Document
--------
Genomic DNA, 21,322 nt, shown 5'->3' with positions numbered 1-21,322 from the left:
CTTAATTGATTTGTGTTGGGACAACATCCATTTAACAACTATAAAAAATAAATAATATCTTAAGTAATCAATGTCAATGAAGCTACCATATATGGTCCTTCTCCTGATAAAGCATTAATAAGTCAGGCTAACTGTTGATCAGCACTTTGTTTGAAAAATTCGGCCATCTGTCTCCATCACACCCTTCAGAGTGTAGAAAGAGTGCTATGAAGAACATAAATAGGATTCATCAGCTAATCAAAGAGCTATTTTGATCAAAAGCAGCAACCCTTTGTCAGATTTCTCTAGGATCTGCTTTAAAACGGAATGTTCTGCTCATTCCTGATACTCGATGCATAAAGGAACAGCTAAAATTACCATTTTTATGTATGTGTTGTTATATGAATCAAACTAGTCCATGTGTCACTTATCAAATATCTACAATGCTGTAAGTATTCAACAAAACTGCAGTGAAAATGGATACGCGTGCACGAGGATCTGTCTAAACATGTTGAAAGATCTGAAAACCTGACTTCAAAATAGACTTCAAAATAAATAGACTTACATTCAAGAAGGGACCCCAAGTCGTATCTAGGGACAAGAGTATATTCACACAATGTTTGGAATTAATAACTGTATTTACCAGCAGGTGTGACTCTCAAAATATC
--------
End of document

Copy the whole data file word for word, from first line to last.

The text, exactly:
Genomic DNA, 21,322 nt, shown 5'->3' with positions numbered 1-21,322 from the left:
CTTAATTGATTTGTGTTGGGACAACATCCATTTAACAACTATAAAAAATAAATAATATCTTAAGTAATCAATGTCAATGAAGCTACCATATATGGTCCTTCTCCTGATAAAGCATTAATAAGTCAGGCTAACTGTTGATCAGCACTTTGTTTGAAAAATTCGGCCATCTGTCTCCATCACACCCTTCAGAGTGTAGAAAGAGTGCTATGAAGAACATAAATAGGATTCATCAGCTAATCAAAGAGCTATTTTGATCAAAAGCAGCAACCCTTTGTCAGATTTCTCTAGGATCTGCTTTAAAACGGAATGTTCTGCTCATTCCTGATACTCGATGCATAAAGGAACAGCTAAAATTACCATTTTTATGTATGTGTTGTTATATGAATCAAACTAGTCCATGTGTCACTTATCAAATATCTACAATGCTGTAAGTATTCAACAAAACTGCAGTGAAAATGGATACGCGTGCACGAGGATCTGTCTAAACATGTTGAAAGATCTGAAAACCTGACTTCAAAATAGACTTCAAAATAAATAGACTTACATTCAAGAAGGGACCCCAAGTCGTATCTAGGGACAAGAGTATATTCACACAATGTTTGGAATTAATAACTGTATTTACCAGCAGGTGTGACTCTCAAAATATC